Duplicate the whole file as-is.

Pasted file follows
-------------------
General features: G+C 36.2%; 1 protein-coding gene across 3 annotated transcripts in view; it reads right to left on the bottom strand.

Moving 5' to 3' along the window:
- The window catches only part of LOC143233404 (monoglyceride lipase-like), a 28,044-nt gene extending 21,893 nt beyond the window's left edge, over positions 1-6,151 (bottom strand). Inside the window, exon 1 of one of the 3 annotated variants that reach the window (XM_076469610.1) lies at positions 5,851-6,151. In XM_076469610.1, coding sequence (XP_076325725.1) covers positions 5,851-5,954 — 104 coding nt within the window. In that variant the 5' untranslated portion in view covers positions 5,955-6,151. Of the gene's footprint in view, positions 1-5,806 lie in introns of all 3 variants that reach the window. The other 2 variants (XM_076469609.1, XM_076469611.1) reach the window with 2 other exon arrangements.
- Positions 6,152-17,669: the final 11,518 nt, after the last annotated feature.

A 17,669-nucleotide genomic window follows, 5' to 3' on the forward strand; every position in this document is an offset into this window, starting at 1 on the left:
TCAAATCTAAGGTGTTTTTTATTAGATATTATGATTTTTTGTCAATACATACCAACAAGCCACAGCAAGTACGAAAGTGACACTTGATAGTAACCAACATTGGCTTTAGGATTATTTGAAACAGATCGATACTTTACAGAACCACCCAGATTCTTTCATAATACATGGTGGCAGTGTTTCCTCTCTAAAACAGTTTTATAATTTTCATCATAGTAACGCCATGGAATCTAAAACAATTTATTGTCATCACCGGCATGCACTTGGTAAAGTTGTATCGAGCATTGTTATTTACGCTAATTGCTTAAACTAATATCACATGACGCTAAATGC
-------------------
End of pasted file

General features: G+C 36.2%; 1 protein-coding gene across 3 annotated transcripts in view; it reads right to left on the bottom strand.

Moving 5' to 3' along the window:
- The window catches only part of LOC143233404 (monoglyceride lipase-like), a 28,044-nt gene extending 21,893 nt beyond the window's left edge, over positions 1-6,151 (bottom strand). Inside the window, exon 1 of one of the 3 annotated variants that reach the window (XM_076469610.1) lies at positions 5,851-6,151. In XM_076469610.1, coding sequence (XP_076325725.1) covers positions 5,851-5,954 — 104 coding nt within the window. In that variant the 5' untranslated portion in view covers positions 5,955-6,151. Of the gene's footprint in view, positions 1-5,806 lie in introns of all 3 variants that reach the window. The other 2 variants (XM_076469609.1, XM_076469611.1) reach the window with 2 other exon arrangements.
- Positions 6,152-17,669: the final 11,518 nt, after the last annotated feature.

A 17,669-nucleotide genomic window follows, 5' to 3' on the forward strand; every position in this document is an offset into this window, starting at 1 on the left:
TCAAATCTAAGGTGTTTTTTATTAGATATTATGATTTTTTGTCAATACATACCAACAAGCCACAGCAAGTACGAAAGTGACACTTGATAGTAACCAACATTGGCTTTAGGATTATTTGAAACAGATCGATACTTTACAGAACCACCCAGATTCTTTCATAATACATGGTGGCAGTGTTTCCTCTCTAAAACAGTTTTATAATTTTCATCATAGTAACGCCATGGAATCTAAAACAATTTATTGTCATCACCGGCATGCACTTGGTAAAGTTGTATCGAGCATTGTTATTTACGCTAATTGCTTAAACTAATATCACATGACGCTAAATGC